每日观察：关注Ad Block Trial手机应用等消息（5.14）
3）最近有一款声称可拦截应用内置广告的手机应用Ad Block Trial在Android Market现身，该产品的广告语宣称，“您是不是总在玩《愤怒的小鸟》过程中为那些内置广告而烦心呢？本产品将可有效助你拦截这些广告。”这款应用的测试版本仅限使用三天，其开发商还提醒用户注意，该产品不可与Task Killer应用兼容。有观察者认为，假如这款应用受到用户欢迎，那就很可能影响采用广告赞助模式的开发商利益。
4）在日前的英国Go Go Games大会上，Epic Games副总裁Mark Rein在发言中表示，他认为不同平台的AAA级游戏评判标准也各有差异，比如《愤怒的小鸟》以及该公司旗下的《无尽之剑》就属于手机平台的AAA游戏。
但同时也指出，手机游戏领域也会出现像《使命召唤》这种掌机游戏所遇到的开发成本大幅提升的问题。他认为虽然手机游戏的开发技术更加高端，出现了Unreal Engine 3等先进技术，但手机游戏市场仍需在营销和推广环节下足功夫才可能更为成熟。据他所称，这一行业的市场营销投入平均占其总营收的13%（游戏邦注：例如某款产品的总收益为1亿美元，那就应有130万美元的广告支出）。在他看来，目前最手机游戏推广上投入力度最大的是苹果公司，苹果在这一领域的广告投入甚至可能超过了索尼、任天堂或微软等公司。
5）游戏网站IGN日前推出了一款运行于控制器、掌上设备和手机游戏的签到型应用程序IGN dominate。这款免费应用支持用户在Xbox 360、PlayStation 3、Wii、3DS、PC、iOS和Android平台的游戏上签到，以成为某款游戏的“统治者”——这种功能与地理签到应用Foursquare的“市长”目标相似。除此之外，该应用还支持用户搜索IGN社区好友正在体验的游戏。但令人不解的是，尽管该应用支持运行于Android平台，但却并没有推出Android版本应用，而只有一款iOS应用。
6）Android Market最近推出新型开发工具，支持开发者针对不同的Android设备创建多个版本的应用。除此之外，开发者还可以在不同设备平台使用同一种APK，但如果使用多种APK就可以通过一个特定的APK文件，向特定的手机或平板电脑发布产品。尽管这项措施并不能彻底消除Android平台的分裂性问题，但确实有助于开发者减少针对不同手机、平板电脑以及Google TV等平台开发应用的麻烦。
7）据Cult of Mac报道，最近有开发者声称因其产品采用了苹果的应用内置计费系统而遭到诉讼威胁。科学计算器pCalc编码员James Thomson表示，他在自己的pCalc Lite版应用植入了苹果应用内置计费系统，结果却被告知这种做法侵犯了专利权，但奇怪的是Thomson拒绝透露起诉他的公司名称。Thomson现在只好冻结其计划发布的最新版pCalc（该应用刚通过苹果审核）。而另一名iOS开发者Partrick McCarron近日也收到了同样的将起诉其专利侵权的威胁通知。
8）法国游戏发行商Gameloft于日前重返Android Market大本营，并宣布将在该平台发售《Modern Combat 2: Black Pegasus》这款第一人称射击游戏。有观察者称，谷歌Android Market最近大规模的功能调整和更新，有可能是Gameloft回心转意的重要原因。这个信号表明Gameloft接下来有可能一改往日作法，在谷歌Android Market投放更多游戏产品。与此同时，Gameloft并没有放弃其自主运营的Android手机游戏销售平台，最近还刚向自家门店发布了《NOVA 2》。（本文为游戏邦/gamerboom.com编译，转载请注明来源：游戏邦）
1）Nearly 1 in 5 smartphone owners check-in with location-based apps in US
by Keith Andrew
Their role as a commercial entity is still being defined, but smartphone owners are taking to location-based apps in their millions according to numbers taken from comScore’s latest MobiLens report.
In fact, the firm states that 12.7 million smartphone owners use check-in tools on their handsets, accounting for 17.6 percent of the entire smartphone population – or almost 1 in 5, if you prefer.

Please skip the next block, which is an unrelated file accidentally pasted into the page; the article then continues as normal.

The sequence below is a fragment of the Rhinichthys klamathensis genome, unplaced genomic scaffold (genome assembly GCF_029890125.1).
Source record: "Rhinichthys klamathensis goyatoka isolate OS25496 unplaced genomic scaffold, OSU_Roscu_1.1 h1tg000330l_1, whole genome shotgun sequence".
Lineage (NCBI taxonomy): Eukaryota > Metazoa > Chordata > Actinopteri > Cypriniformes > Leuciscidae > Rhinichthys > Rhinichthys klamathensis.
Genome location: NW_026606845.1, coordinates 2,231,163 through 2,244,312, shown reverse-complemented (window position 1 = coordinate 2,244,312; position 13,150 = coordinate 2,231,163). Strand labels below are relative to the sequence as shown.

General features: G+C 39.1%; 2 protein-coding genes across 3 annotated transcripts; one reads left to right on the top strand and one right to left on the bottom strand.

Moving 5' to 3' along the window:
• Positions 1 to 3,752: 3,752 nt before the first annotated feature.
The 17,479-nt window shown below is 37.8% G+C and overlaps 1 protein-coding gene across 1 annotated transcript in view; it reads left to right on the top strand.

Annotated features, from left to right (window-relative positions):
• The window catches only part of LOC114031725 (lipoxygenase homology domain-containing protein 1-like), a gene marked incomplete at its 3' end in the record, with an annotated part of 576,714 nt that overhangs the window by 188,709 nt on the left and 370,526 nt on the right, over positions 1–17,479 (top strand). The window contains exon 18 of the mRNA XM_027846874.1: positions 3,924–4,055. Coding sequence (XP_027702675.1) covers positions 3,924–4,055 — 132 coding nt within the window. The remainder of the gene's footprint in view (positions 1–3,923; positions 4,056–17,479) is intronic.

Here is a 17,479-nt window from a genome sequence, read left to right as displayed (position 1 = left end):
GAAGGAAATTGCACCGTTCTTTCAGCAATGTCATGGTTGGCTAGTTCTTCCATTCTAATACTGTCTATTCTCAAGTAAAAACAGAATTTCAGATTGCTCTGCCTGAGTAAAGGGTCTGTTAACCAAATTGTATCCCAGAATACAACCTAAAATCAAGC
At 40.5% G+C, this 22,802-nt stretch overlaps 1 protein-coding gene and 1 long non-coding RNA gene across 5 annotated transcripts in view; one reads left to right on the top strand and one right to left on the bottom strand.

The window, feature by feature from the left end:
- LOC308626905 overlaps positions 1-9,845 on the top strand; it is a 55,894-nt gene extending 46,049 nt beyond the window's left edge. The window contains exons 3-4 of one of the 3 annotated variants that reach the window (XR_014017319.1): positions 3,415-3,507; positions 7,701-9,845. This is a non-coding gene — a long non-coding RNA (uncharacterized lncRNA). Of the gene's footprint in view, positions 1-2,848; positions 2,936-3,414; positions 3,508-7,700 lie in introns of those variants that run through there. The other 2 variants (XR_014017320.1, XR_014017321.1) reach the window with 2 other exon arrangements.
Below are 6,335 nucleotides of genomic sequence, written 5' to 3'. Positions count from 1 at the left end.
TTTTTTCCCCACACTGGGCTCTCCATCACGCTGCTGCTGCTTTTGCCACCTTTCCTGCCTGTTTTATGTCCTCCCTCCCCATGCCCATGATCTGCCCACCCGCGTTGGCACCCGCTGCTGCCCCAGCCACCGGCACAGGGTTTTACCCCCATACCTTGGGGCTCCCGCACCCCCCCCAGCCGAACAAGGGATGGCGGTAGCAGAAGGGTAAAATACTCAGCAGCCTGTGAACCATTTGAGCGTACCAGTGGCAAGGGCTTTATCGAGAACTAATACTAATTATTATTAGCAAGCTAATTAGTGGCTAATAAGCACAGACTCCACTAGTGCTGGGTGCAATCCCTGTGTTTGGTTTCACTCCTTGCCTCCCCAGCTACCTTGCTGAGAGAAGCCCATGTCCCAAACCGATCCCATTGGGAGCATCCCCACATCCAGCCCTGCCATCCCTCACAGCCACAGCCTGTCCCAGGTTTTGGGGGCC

Adding on feature phone users takes that total up to 16.7 million US mobile subscribers, but it’s the apps on smartphones that are really driving the genre’s growth.
“Although still in their relative infancy, location-based mobile check-in services are seeing rather impressive adoption among smartphone users,” said senior VP of mobile at comScore, Mark Donovan.
“The ability to interact with consumers on this micro-local level through special offers, deals and other incentives provides brands with the real-time opportunity to engage consumers through their mobile device.”
In all, locaton-based apps are most popular with people between the ages of 25 and 34 years old.
Perhaps surprisingly, one of the groups with the lowest share is the teenage market, with 13 to 17 years olds making up just 8.3 percent of the check-in userbase.
This backs up a UK based study by communications agency Dubit earlier in May, which reported that location-based apps simply do not appeal to teenagers.
Across the pond
According to Dubit’s results, almost half of all UK teenagers haven’t even heard of location-based social networks, and of those that have, 58 percent don’t see the point of them.
Of those that do use apps to check-in, Facebook Places was the most popular, taking 30 percent of the market. Foursquare came in on 5 percent in second place.
According to Dubit’s head of research, Peter Robinson, users in the UK are yet to see a purpose to such apps.
“When Facebook Places launched much of the criticism was focused at its lack of gamification,” he said. “It just didn’t look fun.”
Nonetheless, for those that have made the leap, comScore claims Android is the platform of choice, making up 36.6 percent of all check-in service users in the US, ahead of iOS on 33.7 percent and BlackBerry on 22 percent.（source:pocketgamer）